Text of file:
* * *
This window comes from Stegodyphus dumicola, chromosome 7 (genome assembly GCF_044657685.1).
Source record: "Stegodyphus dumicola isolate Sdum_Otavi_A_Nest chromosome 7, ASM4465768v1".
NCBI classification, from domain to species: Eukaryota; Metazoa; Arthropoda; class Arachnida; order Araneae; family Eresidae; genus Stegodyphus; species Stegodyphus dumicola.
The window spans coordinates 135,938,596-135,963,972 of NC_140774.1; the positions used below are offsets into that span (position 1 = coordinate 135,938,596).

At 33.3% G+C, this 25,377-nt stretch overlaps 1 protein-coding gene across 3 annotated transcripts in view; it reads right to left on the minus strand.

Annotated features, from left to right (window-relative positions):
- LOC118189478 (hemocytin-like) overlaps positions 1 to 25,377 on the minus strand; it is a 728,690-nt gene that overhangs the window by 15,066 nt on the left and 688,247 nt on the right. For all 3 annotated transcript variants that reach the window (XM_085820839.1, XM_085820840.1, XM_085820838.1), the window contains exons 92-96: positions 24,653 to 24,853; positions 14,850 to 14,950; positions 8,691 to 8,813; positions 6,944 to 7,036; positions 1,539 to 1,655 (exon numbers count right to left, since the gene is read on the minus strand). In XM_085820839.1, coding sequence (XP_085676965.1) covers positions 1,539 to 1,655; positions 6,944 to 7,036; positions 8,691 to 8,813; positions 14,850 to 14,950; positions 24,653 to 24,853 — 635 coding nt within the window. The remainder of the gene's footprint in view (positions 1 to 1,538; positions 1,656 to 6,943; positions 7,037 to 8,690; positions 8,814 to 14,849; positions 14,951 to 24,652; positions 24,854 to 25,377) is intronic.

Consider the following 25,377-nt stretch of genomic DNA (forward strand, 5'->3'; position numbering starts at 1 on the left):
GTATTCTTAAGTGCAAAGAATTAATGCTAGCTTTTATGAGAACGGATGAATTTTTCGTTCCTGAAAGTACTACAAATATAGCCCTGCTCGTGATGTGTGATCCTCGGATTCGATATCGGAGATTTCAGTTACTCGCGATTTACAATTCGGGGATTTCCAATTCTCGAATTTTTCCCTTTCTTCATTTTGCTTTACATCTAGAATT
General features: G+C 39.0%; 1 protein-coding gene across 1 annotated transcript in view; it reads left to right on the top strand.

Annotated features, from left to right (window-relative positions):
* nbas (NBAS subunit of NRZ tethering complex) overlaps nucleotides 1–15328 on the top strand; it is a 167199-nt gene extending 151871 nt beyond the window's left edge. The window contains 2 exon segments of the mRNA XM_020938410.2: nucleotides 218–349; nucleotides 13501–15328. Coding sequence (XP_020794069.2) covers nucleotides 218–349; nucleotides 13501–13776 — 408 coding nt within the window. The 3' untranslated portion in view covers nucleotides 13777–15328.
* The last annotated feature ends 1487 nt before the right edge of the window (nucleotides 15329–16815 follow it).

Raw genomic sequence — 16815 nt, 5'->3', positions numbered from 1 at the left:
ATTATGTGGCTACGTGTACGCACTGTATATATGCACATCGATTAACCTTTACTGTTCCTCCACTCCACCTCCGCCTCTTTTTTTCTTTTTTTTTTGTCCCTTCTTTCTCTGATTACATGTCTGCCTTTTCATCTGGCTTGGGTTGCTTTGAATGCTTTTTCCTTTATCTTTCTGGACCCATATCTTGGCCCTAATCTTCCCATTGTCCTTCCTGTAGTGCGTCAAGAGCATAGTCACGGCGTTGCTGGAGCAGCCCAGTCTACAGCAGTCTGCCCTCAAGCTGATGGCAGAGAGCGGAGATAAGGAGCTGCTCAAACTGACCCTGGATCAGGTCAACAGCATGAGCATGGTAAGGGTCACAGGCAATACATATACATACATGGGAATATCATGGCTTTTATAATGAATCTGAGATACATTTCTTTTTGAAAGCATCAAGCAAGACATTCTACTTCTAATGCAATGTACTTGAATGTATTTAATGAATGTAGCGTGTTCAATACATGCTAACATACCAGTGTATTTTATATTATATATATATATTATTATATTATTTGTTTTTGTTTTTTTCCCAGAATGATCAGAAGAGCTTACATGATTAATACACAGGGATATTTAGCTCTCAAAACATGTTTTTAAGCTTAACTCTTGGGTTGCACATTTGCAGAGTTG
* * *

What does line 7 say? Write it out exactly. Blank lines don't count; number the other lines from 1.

- LOC118189478 (hemocytin-like) overlaps positions 1 to 25,377 on the minus strand; it is a 728,690-nt gene that overhangs the window by 15,066 nt on the left and 688,247 nt on the right. For all 3 annotated transcript variants that reach the window (XM_085820839.1, XM_085820840.1, XM_085820838.1), the window contains exons 92-96: positions 24,653 to 24,853; positions 14,850 to 14,950; positions 8,691 to 8,813; positions 6,944 to 7,036; positions 1,539 to 1,655 (exon numbers count right to left, since the gene is read on the minus strand). In XM_085820839.1, coding sequence (XP_085676965.1) covers positions 1,539 to 1,655; positions 6,944 to 7,036; positions 8,691 to 8,813; positions 14,850 to 14,950; positions 24,653 to 24,853 — 635 coding nt within the window. The remainder of the gene's footprint in view (positions 1 to 1,538; positions 1,656 to 6,943; positions 7,037 to 8,690; positions 8,814 to 14,849; positions 14,951 to 24,652; positions 24,854 to 25,377) is intronic.